Reverse Osmosis Water Filter Systems

Drinking Water Systems

Your water may not look brown or cloudy when it comes out of the tap, but that doesn’t mean it’s free of contaminants or chemicals like chlorine, chloramines, lead, microbial cysts, VOC’s and THM’s. Angel Water Drinking Systems for your kitchen or bathroom tap will help you rest easy knowing your family is protected. Our advanced 3-Stage or Reverse Osmosis filter systems can go right on or underneath your counter and filter over 60 contaminates.

Our Drinking Water Systems are more environmentally friendly than bottled water and much less of a hassle than a filter pitcher you have to refill again and again. Best of all, our drinking water systems are easy to install and use and won’t slow down your tap. They deliver up to 50 gallons/day of fresh, pure, filtered water.

An Angel Water Drinking Water System will make you feel like a master chef. Your coffee, tea, pasta and more will taste better than ever without foul odors or tastes that can come from unfiltered water.

Reverse Osmosis Drinking Water System

Reverse Osmosis (RO) drinking water systems provide high-quality water for worry-free drinking or cooking. This state-of-the-art filter will improve the quality of water from wells or municipal water supplies.

Here’s How an RO Works:

  1. Household water is directed through a prefilter for filtration to remove sediment, chlorine taste and odor, and particulate matter.
  2. The water is then forced, by pressure, through a semi-permeable membrane where a high percentage of the dissolved solids, etc. are rejected and flushed to the drain.
  3. Filtered water is reserved in the storage tank until needed. An activated carbon absorption block filter that removes tastes and odors polishes the water immediately before going to the faucet.


  • Patented HydroLink® communication technology allows for the remote display of valuable product performance, water usage and filter life information when installed in conjunction with the EcoWater Series 3500/3700 product line.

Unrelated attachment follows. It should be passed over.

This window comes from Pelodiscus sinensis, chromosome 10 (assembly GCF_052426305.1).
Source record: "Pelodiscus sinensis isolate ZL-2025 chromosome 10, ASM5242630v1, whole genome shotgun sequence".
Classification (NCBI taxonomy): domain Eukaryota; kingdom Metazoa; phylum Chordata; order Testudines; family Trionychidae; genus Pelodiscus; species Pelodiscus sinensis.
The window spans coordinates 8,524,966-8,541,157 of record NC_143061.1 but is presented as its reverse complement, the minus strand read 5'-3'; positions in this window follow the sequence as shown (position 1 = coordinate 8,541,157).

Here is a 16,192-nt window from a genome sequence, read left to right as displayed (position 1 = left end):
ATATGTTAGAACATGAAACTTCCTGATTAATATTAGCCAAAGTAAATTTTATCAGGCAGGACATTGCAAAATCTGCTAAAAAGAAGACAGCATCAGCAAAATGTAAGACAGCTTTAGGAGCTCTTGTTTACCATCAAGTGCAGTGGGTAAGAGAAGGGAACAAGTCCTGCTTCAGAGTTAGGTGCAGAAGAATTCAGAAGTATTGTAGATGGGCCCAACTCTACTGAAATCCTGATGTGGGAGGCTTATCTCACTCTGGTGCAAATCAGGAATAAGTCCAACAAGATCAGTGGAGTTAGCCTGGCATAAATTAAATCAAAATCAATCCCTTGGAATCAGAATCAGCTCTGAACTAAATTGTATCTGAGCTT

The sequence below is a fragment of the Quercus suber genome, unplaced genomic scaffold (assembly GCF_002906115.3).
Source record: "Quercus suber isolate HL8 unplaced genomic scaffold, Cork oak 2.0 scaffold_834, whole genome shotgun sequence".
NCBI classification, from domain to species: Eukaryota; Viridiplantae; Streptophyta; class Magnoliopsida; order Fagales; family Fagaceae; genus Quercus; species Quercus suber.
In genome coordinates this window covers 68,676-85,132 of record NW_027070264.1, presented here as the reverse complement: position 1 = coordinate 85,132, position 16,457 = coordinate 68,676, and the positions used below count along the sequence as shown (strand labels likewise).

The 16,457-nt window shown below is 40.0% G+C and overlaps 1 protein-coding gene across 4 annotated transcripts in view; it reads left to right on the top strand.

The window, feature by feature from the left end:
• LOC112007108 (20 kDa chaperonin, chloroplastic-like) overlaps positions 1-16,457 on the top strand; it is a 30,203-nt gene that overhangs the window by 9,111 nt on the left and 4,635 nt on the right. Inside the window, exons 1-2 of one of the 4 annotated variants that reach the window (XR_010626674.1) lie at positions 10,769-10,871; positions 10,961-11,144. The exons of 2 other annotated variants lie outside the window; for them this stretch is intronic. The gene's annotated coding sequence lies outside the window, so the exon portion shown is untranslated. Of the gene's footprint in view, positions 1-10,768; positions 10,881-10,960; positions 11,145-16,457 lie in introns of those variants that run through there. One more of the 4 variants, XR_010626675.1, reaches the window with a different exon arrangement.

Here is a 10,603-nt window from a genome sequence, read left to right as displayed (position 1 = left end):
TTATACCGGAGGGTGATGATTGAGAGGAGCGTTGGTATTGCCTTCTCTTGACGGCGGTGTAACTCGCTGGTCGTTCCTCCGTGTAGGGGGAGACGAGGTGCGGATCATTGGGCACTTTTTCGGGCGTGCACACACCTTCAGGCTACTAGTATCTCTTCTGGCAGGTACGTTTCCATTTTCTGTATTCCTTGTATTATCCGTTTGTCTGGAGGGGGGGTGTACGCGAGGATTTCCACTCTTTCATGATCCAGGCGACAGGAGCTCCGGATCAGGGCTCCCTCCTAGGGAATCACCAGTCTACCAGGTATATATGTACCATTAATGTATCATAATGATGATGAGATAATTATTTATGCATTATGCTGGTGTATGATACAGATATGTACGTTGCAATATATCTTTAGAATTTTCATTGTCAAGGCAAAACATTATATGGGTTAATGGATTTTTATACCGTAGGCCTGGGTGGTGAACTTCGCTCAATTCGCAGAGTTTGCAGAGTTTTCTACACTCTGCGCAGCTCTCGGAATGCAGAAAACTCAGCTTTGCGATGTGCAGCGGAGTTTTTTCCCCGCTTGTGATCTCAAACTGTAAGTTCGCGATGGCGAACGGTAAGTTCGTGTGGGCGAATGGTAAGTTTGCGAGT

• Industry rated, 50 gallons per day membrane production rate, (actual production rate will vary depending on water usage and conditions).
  • The filters are enclosed for cleanliness and ease of replacement.
  • Changing filters does not require turning off the water, a simple 1/4 turn of the filter shuts off the water and the filter is released at the same time.


  • Unique and elegant chrome or brushed nickel faucet styles.
  • Optional electronic faucet indicates when filters and membrane need to be replaced.
  • System is expandable if additional filters need to be added.
  • Additional filter selections are available, including higher capacity sediment, or a Volatile Organic Compound (VOC) rated filter.
  • The membrane can be upgraded to a 75 gallon per day membrane.
  • Adaptor kits are available to easily add a permeate pump system, which provides improved flow rates at the faucet.
  • Booster pump system available in applications where home pressure can drop below 40 PSI.


What is reverse osmosis?

The Reverse Osmosis water purification method is based on membrane filtration technology which was initially developed for U.S. Navy submarine crews to create pure drinkable water from raw untreated salt water.
It works by pressurising water through the microscopic pores of a semi-permeable membrane. Modern reverse osmosis units for the home combine membrane technology with carbon and mechanical filtration to produce the absolute cleanest, best-tasting water that you can possibly have on tap.

How does it work?

In modern reverse osmosis filtration units, the municipal system (or your well system’s pressure tank) provides the water pressure, which pushes the water through a carbon based pre-filter for the removal of chlorine and the organic contaminants (trihalomethanes) that result from disinfecting water. This pre filter also reduces particulate contamination to the micron level which extends the life of your system’s Reverse Osmosis membrane.